After the break up of The Springfields, Mike Hurst had started his producing career in the shadows of Mickey Most and Andrew Loog Oldham, doing the “dirty” jobs that the pair wasn’t up to putting their names behind, eventually evolving to one of THE in-demand British producers throughout the 4-plus decades.
Considering the time range covered by the first two volumes, it’s no surprise that both of them are a kind of a mish mash of sounds, but on each of them you’re most likely to find quite a few classics that never were.
Most appropriately, the first volume opens with Paul & Barry Ryan’s Spectorized popsike Keep It Out Of Sight, written by one of Mike’s discoveries, Cat Stevens, and it’s followed by the Episode Six’s mix of musical drama and Bacharachian vibes, wrapped up in a bubblegum-ish arrangement with no “shades of Deep Purple” at all.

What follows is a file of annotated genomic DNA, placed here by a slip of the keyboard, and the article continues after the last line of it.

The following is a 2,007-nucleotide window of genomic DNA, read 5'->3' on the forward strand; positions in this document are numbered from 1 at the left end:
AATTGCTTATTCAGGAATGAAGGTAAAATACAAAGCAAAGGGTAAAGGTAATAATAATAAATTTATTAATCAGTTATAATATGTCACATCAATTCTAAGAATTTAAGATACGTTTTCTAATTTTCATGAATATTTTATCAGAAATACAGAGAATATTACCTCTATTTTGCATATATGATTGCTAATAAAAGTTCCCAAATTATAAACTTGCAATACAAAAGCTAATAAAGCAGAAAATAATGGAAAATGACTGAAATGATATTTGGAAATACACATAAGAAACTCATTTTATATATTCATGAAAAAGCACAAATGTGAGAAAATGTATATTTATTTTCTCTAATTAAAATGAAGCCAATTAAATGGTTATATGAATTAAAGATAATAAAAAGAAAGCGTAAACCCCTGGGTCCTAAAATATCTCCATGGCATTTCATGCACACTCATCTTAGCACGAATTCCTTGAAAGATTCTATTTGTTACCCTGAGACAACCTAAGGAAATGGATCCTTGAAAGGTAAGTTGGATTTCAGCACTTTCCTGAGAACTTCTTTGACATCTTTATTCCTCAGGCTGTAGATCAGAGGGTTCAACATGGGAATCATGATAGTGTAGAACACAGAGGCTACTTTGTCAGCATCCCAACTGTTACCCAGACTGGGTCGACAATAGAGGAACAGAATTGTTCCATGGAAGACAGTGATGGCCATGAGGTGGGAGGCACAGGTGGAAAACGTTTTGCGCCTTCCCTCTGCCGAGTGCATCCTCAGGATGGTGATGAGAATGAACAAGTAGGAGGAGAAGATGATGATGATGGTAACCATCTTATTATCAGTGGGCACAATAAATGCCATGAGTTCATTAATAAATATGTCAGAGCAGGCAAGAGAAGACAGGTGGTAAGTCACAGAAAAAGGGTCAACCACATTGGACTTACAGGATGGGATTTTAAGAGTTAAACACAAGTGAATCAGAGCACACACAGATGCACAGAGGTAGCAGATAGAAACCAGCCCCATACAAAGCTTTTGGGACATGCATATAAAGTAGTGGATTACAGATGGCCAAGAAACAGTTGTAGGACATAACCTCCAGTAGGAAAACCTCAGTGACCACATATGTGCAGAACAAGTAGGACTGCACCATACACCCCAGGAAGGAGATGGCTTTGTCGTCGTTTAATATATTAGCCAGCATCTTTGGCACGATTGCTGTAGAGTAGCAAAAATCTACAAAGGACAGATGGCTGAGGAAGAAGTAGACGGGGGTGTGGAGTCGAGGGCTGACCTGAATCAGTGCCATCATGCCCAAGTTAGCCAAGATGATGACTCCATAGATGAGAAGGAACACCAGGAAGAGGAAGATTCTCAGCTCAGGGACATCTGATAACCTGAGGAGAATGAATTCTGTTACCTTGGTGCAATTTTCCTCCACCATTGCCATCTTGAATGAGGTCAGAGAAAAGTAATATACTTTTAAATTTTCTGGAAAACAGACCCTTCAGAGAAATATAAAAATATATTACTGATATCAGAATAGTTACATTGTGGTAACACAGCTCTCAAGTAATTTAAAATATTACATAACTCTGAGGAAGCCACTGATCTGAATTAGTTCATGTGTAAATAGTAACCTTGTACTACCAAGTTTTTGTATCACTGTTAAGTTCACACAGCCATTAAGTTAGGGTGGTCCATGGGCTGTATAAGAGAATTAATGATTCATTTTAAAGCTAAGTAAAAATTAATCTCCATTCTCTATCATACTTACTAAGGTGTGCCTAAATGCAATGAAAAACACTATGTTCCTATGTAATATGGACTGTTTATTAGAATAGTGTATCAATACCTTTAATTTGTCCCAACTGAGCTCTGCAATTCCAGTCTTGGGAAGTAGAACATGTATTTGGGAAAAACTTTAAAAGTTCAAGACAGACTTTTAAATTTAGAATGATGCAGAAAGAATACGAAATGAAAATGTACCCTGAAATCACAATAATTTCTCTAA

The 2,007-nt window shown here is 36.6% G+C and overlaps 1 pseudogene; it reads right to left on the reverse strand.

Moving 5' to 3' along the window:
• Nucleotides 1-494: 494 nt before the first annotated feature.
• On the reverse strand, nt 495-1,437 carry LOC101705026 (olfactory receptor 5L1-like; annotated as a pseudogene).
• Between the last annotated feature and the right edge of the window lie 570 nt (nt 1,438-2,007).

Of other sixties cuts, there’s also The Favourite Sons’ perfectly titled 1965 freakbeat monster That Driving Beat, The Alan Bown’s return to their blue-eyed soul “set”, fronted by Robert Palmer, and a pair of Colin Bluntstone’s 1969 recordings, of which the first is a Zombified Never My Love cover, which wouldn’t sound out of place on Odessey & Oracle, and the other one called Don’t Try To Explain, is a gorgeous Van Morrison-like ballad, with a Procol Harum-inspired organ break.
In comparison, most of the post-‘60s recordings are pretty lame, with only a couple of them worth of mention, more because of their historical significance, like the original Ralph De Blanc version of So You Win Again, or The Four Tops’ discoid take on The Yardbirds’ For Your Love.
[Releaded by Angle Air 2003]
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